Technological innovations are central to our response. Data analytics, geospatial mapping and epidemiological analysis help us assess needs, identify high-risk areas and track cases and trace contacts. WhatsApp, social media and drones are used to spread safety messages and raise awareness. WHO is using chatbots to fight misinformation. Blockchain is helping deliver aid through a no-contact digital ID.

National and local aid organizations have stepped up to protect people and communities, produce protective equipment (PPEs); provide cash assistance; deliver assistance and raise awareness. We are trying to empower and directly fund local responders wherever possible because they are critical to every aspect of response in this COVID-19 pandemic to get help to the people who must need it.

This brings me to funding.

The cost of protecting the most vulnerable 10 per cent of people in the world’s poorest countries is about $90 billion.

This is a significant sum, but it is also affordable. It is equivalent to just 1 per cent of the global stimulus package the world’s richest countries have put in place to save the global economy.

Most of this money could come from international financial institutions like the World Bank and the International Monetary Fund. They will need to change their terms for the most vulnerable, front-loading money, reducing interest rates and agreeing to large-scale debt relief.

Investing now will reduce the scale of the problem and avoid a much more costly response in the years to come. An important focus in these investments will be on supporting the expansion of health and social protection systems, as most people across the world are not covered by social insurance or social assistance.

What can’t be met through international institutions needs to be met through increased humanitarian aid for those who cannot survive without it.

The COVID-19 Global Humanitarian Response Plan is the international community’s primary fundraising vehicle to respond to the humanitarian impact of the virus in low- and middle- income countries and support their efforts to fight it.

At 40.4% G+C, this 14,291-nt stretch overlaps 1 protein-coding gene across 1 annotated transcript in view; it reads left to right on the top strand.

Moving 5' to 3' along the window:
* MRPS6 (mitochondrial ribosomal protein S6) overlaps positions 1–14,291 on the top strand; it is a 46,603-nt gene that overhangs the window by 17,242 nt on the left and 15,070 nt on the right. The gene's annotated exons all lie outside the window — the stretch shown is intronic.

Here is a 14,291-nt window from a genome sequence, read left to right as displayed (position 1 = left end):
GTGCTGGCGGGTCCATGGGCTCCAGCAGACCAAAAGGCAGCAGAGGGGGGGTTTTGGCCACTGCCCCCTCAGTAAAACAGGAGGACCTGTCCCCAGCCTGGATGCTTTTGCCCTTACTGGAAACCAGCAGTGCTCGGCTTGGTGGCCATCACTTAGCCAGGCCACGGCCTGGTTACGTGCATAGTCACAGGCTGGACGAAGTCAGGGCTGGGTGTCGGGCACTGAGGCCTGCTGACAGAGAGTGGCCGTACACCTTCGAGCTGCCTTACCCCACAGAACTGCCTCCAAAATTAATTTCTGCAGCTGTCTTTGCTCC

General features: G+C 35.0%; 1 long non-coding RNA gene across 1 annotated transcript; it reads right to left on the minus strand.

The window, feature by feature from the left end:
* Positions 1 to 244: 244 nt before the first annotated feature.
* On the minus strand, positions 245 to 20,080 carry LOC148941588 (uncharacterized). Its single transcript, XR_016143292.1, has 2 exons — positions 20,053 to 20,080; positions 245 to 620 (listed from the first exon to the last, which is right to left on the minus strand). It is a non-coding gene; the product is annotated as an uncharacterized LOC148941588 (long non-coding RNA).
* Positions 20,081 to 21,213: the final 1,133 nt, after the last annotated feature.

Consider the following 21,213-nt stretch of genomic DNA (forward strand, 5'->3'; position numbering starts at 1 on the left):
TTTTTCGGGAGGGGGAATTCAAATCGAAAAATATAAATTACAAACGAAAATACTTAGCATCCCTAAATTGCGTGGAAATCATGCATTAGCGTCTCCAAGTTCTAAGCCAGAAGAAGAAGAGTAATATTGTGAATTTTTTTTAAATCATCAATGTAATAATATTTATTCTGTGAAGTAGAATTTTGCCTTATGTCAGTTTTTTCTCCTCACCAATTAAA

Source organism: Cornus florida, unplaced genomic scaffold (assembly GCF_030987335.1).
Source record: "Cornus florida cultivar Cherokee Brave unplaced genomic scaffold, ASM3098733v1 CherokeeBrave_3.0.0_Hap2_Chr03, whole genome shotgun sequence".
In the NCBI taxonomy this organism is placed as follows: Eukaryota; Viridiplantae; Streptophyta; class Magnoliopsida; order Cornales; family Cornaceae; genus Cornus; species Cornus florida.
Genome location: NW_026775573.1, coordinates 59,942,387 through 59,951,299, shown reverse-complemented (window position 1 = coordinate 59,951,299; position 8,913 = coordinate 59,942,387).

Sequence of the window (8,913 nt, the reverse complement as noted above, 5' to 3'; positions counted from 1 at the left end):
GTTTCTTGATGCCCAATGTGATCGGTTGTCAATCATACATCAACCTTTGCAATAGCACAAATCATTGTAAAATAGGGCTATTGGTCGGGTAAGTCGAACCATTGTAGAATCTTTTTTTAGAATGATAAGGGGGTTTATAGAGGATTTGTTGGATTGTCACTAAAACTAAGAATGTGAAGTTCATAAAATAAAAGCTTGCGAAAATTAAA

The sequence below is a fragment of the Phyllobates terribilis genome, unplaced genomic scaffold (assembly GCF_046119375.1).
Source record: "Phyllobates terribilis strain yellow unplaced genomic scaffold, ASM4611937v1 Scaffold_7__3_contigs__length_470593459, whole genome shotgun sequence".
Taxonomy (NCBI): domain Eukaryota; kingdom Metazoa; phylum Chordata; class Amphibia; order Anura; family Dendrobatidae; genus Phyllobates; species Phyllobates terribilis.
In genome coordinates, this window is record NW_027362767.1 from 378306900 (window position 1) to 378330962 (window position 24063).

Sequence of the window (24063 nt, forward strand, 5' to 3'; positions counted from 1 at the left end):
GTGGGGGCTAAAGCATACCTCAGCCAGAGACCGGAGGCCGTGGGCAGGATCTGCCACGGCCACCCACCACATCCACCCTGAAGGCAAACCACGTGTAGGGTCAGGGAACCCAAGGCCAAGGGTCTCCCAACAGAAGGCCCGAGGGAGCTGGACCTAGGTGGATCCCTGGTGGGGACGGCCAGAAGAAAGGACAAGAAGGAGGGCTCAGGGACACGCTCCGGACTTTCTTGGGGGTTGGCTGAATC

The Response Plan brings together appeals from WHO and other UN humanitarian agencies. Non-governmental organizations (NGOs) and NGO consortiums have helped shape the plan. They are key partners in delivering it and can access funding through it.

We are seeking for $6.7 billion to cover the period until December and we so far raised almost $1.2 billion funded (17.4 per cent).

Meanwhile, we must do everything we can to ensure we sustain and fully fund existing humanitarian operations. And let me repeat that diverting resources from these to fund the COVID-19 response would be entirely counter-productive. It would lead to more and faster loss of life.

I call on donors to continue providing flexible funding that allows for quick, agile decision- making wherever possible.
I thank the Member States, UN agencies and NGOs and all affected people and communities who have mobilized to respond.

This pandemic is unlike anything we have dealt with in our lifetime. Extraordinary measures are needed. Our response must be proportionate to the scale of the problem we face.

The discussions over the coming days are an opportunity to harden our resolve to fight this virus and find solutions that will help us do that.

The stakes have never been higher – we will either win this battle together, or not at all. Thank you.

UN Office for the Coordination of Humanitarian Affairs